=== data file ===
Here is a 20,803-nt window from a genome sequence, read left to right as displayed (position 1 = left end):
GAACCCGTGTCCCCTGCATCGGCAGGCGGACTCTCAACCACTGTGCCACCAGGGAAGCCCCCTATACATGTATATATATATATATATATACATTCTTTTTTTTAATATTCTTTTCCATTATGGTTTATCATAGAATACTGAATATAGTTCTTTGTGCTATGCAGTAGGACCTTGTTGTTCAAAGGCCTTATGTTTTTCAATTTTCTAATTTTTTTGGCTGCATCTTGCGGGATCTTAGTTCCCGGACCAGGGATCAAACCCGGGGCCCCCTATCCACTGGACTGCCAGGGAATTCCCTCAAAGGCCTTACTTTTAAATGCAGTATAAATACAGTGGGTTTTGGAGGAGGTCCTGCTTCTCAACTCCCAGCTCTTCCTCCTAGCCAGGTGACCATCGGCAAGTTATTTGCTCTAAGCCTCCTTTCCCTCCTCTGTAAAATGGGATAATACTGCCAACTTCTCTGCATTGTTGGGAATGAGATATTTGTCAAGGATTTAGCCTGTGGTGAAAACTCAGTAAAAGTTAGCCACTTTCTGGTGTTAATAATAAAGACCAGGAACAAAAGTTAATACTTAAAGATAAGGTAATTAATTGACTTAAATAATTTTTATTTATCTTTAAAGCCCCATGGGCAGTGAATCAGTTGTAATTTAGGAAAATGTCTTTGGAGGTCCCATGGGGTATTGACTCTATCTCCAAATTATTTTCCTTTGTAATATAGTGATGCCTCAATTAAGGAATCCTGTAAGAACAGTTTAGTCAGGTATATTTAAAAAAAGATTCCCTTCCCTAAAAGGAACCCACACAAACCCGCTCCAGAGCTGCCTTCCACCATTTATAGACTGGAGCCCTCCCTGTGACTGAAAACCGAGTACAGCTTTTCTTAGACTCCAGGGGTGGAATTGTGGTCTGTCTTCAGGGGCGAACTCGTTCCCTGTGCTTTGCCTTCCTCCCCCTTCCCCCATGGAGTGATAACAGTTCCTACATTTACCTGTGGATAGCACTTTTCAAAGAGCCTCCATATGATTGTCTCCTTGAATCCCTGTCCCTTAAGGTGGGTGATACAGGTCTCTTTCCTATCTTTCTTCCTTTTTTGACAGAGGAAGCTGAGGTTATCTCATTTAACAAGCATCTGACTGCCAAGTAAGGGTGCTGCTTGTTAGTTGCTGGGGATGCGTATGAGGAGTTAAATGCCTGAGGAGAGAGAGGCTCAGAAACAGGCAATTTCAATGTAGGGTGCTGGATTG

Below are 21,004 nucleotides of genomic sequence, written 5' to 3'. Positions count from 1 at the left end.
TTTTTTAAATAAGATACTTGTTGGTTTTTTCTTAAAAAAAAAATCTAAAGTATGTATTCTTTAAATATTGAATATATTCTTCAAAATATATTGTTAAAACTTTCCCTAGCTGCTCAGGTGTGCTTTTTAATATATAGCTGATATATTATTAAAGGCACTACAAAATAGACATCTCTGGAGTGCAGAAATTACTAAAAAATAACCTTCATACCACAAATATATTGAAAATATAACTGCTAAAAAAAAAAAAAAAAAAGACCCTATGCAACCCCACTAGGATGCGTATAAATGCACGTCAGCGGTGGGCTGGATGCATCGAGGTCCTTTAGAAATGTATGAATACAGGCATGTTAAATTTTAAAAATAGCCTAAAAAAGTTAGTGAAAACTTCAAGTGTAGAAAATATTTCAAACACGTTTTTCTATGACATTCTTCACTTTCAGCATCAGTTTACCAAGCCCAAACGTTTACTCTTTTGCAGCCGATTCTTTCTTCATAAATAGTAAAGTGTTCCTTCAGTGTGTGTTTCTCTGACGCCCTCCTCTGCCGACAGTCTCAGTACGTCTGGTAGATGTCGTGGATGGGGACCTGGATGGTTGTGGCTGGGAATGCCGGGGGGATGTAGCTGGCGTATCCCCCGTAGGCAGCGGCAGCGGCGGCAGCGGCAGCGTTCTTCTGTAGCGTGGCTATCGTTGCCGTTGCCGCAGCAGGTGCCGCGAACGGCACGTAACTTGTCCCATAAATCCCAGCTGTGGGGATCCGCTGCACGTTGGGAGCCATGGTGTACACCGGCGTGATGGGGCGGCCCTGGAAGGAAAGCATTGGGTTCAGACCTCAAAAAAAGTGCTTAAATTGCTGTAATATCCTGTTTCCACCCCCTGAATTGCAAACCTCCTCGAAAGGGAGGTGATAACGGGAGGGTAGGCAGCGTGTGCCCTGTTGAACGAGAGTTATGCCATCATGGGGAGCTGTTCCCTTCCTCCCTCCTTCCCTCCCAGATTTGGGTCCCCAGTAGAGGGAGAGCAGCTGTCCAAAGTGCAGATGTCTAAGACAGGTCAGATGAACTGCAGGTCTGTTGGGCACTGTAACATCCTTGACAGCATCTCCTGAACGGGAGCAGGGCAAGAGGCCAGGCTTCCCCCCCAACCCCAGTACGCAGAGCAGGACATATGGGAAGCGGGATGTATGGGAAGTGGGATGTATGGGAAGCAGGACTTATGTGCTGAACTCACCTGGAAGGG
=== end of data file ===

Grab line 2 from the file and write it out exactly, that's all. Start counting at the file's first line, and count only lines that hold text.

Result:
GAACCCGTGTCCCCTGCATCGGCAGGCGGACTCTCAACCACTGTGCCACCAGGGAAGCCCCCTATACATGTATATATATATATATATATACATTCTTTTTTTTAATATTCTTTTCCATTATGGTTTATCATAGAATACTGAATATAGTTCTTTGTGCTATGCAGTAGGACCTTGTTGTTCAAAGGCCTTATGTTTTTCAATTTTCTAATTTTTTTGGCTGCATCTTGCGGGATCTTAGTTCCCGGACCAGGGATCAAACCCGGGGCCCCCTATCCACTGGACTGCCAGGGAATTCCCTCAAAGGCCTTACTTTTAAATGCAGTATAAATACAGTGGGTTTTGGAGGAGGTCCTGCTTCTCAACTCCCAGCTCTTCCTCCTAGCCAGGTGACCATCGGCAAGTTATTTGCTCTAAGCCTCCTTTCCCTCCTCTGTAAAATGGGATAATACTGCCAACTTCTCTGCATTGTTGGGAATGAGATATTTGTCAAGGATTTAGCCTGTGGTGAAAACTCAGTAAAAGTTAGCCACTTTCTGGTGTTAATAATAAAGACCAGGAACAAAAGTTAATACTTAAAGATAAGGTAATTAATTGACTTAAATAATTTTTATTTATCTTTAAAGCCCCATGGGCAGTGAATCAGTTGTAATTTAGGAAAATGTCTTTGGAGGTCCCATGGGGTATTGACTCTATCTCCAAATTATTTTCCTTTGTAATATAGTGATGCCTCAATTAAGGAATCCTGTAAGAACAGTTTAGTCAGGTATATTTAAAAAAAGATTCCCTTCCCTAAAAGGAACCCACACAAACCCGCTCCAGAGCTGCCTTCCACCATTTATAGACTGGAGCCCTCCCTGTGACTGAAAACCGAGTACAGCTTTTCTTAGACTCCAGGGGTGGAATTGTGGTCTGTCTTCAGGGGCGAACTCGTTCCCTGTGCTTTGCCTTCCTCCCCCTTCCCCCATGGAGTGATAACAGTTCCTACATTTACCTGTGGATAGCACTTTTCAAAGAGCCTCCATATGATTGTCTCCTTGAATCCCTGTCCCTTAAGGTGGGTGATACAGGTCTCTTTCCTATCTTTCTTCCTTTTTTGACAGAGGAAGCTGAGGTTATCTCATTTAACAAGCATCTGACTGCCAAGTAAGGGTGCTGCTTGTTAGTTGCTGGGGATGCGTATGAGGAGTTAAATGCCTGAGGAGAGAGAGGCTCAGAAACAGGCAATTTCAATGTAGGGTGCTGGATTG